TBTF is only the tip of the iceberg resulting from the propagation of a false doctrine of "free markets" and "the invisible hand" of market equilibrium to justify deregulation, consolidation horizontally and vertically, and other gambits that lead inexorably to monopoly capital. The result is a tilting of the playing field in favor of capital (wealth) against labor (largely the middle class) in the name of maximizing “growth” based on "free market" principles. This is sheer propaganda.Monopoly capital is capable of subverting government by buying influence. The only economic counterbalance to monopoly is organized "labor" (that's everyone who works for a living) — not only through unions but also through effective political action organizations. The past several decades have seen a decline in the influence of labor, with the result that wages have been stagnant, and more people have slipped below the poverty level. This is neither accidental, nor a result of free market forces.While TBTF is prima facie evidence of monopoly, there are many other aspects of monopoly that need to be addressed and addressed quickly before the middle class is further depressed economically and psychologically as the American dream slips away from them and their children.Buzz words like "freedom," "free markets," and “free trade,” are being used to evoke powerful memes. Capitalism is equated with democracy and opposed to "socialism, which invariably leads to totalitarianism." The objective, of course, is to trick working people into acting against their best interests by supporting monopoly interests and opposing labor interests.The American people are being sold a bill of goods under the banner of freedom — free markets, free trade and free flow of capital. For example, people are just waking up to the result of "factor price equalization," which is leading to wage equalization around the world, with the result that Americans workers are losing their bargaining power, they are deeply indebted, and their standard of living is dropping.According to Wikipedia: "Factor price equalization is an economic theory, which states that the relative prices for two identical factors of production in the same market will eventually equal each other because of competition…. An often-cited example of factor price equalization is wages. When two countries enter a free trade agreement, wages for identical jobs in both countries tend to approach each other. After the North American Free Trade Agreement (NAFTA) was signed, for instance, unskilled labor wages gradually fell in the United States, at the same time as they gradually rose in Mexico….”There is lot more at stake than TBTF. As factor price equalization shows, TBTF is just the surface dimension of the problem that the US is facing as the economy is transforming due to globalization. Of course, factor price equalization is just one element. There are many others with which to contend, most of which involve bridling an oligarchy.Unless people recognize the situation and band together to act on it intelligently, the American dream is soon going to be in serious decline, with the standard of living deteriorating for most people, while asset and income inequality grow. US wages will inevitably fall, and structural unemployment will rise. Most people lucky enough to have jobs will be condemned to debt peonage, indentured to the rent-seeking class that levies a private "tax" on the populace while it alone enjoys the protections of the government and access to the public coffer.But isn't this encouraging "class warfare?" Well, it depends on how you look at it. The fact is that class warfare is being waged against the middle class by the rich, powerful, and privileged, who are doing their best in pursuing self-interest to extend their wealth and power, often at the expense of the rest of the people — especially under the principle of privatizing the gains and socializing the losses. Is acting in self-defense "warfare?"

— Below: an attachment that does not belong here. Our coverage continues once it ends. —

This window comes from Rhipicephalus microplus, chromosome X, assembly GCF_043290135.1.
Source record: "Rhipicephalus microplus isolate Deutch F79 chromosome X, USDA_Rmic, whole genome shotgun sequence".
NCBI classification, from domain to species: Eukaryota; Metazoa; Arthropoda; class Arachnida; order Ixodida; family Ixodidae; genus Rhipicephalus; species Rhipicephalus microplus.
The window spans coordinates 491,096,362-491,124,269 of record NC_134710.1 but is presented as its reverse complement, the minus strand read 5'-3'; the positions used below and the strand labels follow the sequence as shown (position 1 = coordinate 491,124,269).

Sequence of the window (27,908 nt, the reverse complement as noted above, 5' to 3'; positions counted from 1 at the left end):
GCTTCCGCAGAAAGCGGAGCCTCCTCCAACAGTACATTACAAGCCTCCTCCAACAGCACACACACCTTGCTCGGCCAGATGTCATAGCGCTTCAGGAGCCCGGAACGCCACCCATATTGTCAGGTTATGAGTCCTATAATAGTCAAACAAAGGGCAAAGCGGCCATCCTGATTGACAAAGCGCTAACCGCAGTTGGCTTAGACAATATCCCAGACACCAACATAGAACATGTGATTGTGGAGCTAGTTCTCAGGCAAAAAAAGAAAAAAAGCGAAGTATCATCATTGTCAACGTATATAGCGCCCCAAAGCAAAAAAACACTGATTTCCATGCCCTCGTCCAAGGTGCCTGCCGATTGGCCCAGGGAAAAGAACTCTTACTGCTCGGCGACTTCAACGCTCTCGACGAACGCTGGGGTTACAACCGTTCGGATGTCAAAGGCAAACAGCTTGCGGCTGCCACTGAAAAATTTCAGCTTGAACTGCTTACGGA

• http://Anonymousnoreply@blogger.com Anonymous